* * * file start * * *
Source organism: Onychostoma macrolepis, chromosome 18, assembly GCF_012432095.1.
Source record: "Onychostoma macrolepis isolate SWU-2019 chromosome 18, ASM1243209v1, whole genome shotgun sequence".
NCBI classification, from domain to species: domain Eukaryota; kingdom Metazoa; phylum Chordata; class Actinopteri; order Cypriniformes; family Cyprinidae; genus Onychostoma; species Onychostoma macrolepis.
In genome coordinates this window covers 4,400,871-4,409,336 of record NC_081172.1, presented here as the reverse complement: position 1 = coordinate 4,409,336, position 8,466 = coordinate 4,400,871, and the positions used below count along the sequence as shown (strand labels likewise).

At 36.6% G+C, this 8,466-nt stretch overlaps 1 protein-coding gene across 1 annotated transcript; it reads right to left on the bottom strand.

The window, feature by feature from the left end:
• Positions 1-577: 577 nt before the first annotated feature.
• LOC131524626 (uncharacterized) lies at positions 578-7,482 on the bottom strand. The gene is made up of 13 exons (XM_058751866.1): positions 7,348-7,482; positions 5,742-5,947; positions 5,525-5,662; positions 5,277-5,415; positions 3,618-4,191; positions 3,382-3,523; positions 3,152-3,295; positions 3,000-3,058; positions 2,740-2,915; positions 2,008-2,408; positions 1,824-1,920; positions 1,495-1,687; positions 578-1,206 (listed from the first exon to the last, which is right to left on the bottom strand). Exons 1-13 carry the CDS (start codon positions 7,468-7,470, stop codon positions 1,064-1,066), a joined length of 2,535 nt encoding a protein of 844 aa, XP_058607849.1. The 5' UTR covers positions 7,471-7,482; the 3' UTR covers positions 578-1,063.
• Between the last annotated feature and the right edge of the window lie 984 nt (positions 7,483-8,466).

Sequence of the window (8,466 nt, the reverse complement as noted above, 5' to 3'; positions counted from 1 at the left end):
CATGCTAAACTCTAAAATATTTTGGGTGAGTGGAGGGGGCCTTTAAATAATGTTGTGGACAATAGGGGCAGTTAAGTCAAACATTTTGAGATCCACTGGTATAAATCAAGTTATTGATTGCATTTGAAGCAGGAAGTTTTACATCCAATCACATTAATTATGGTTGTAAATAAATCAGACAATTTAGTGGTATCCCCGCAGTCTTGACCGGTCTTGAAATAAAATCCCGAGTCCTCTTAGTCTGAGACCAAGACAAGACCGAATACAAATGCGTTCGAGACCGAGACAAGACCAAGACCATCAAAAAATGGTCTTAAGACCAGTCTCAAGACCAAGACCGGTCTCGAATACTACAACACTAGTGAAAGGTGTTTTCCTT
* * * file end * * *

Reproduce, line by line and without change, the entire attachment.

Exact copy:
Source organism: Onychostoma macrolepis, chromosome 18, assembly GCF_012432095.1.
Source record: "Onychostoma macrolepis isolate SWU-2019 chromosome 18, ASM1243209v1, whole genome shotgun sequence".
NCBI classification, from domain to species: domain Eukaryota; kingdom Metazoa; phylum Chordata; class Actinopteri; order Cypriniformes; family Cyprinidae; genus Onychostoma; species Onychostoma macrolepis.
In genome coordinates this window covers 4,400,871-4,409,336 of record NC_081172.1, presented here as the reverse complement: position 1 = coordinate 4,409,336, position 8,466 = coordinate 4,400,871, and the positions used below count along the sequence as shown (strand labels likewise).

At 36.6% G+C, this 8,466-nt stretch overlaps 1 protein-coding gene across 1 annotated transcript; it reads right to left on the bottom strand.

The window, feature by feature from the left end:
• Positions 1-577: 577 nt before the first annotated feature.
• LOC131524626 (uncharacterized) lies at positions 578-7,482 on the bottom strand. The gene is made up of 13 exons (XM_058751866.1): positions 7,348-7,482; positions 5,742-5,947; positions 5,525-5,662; positions 5,277-5,415; positions 3,618-4,191; positions 3,382-3,523; positions 3,152-3,295; positions 3,000-3,058; positions 2,740-2,915; positions 2,008-2,408; positions 1,824-1,920; positions 1,495-1,687; positions 578-1,206 (listed from the first exon to the last, which is right to left on the bottom strand). Exons 1-13 carry the CDS (start codon positions 7,468-7,470, stop codon positions 1,064-1,066), a joined length of 2,535 nt encoding a protein of 844 aa, XP_058607849.1. The 5' UTR covers positions 7,471-7,482; the 3' UTR covers positions 578-1,063.
• Between the last annotated feature and the right edge of the window lie 984 nt (positions 7,483-8,466).

Sequence of the window (8,466 nt, the reverse complement as noted above, 5' to 3'; positions counted from 1 at the left end):
CATGCTAAACTCTAAAATATTTTGGGTGAGTGGAGGGGGCCTTTAAATAATGTTGTGGACAATAGGGGCAGTTAAGTCAAACATTTTGAGATCCACTGGTATAAATCAAGTTATTGATTGCATTTGAAGCAGGAAGTTTTACATCCAATCACATTAATTATGGTTGTAAATAAATCAGACAATTTAGTGGTATCCCCGCAGTCTTGACCGGTCTTGAAATAAAATCCCGAGTCCTCTTAGTCTGAGACCAAGACAAGACCGAATACAAATGCGTTCGAGACCGAGACAAGACCAAGACCATCAAAAAATGGTCTTAAGACCAGTCTCAAGACCAAGACCGGTCTCGAATACTACAACACTAGTGAAAGGTGTTTTCCTT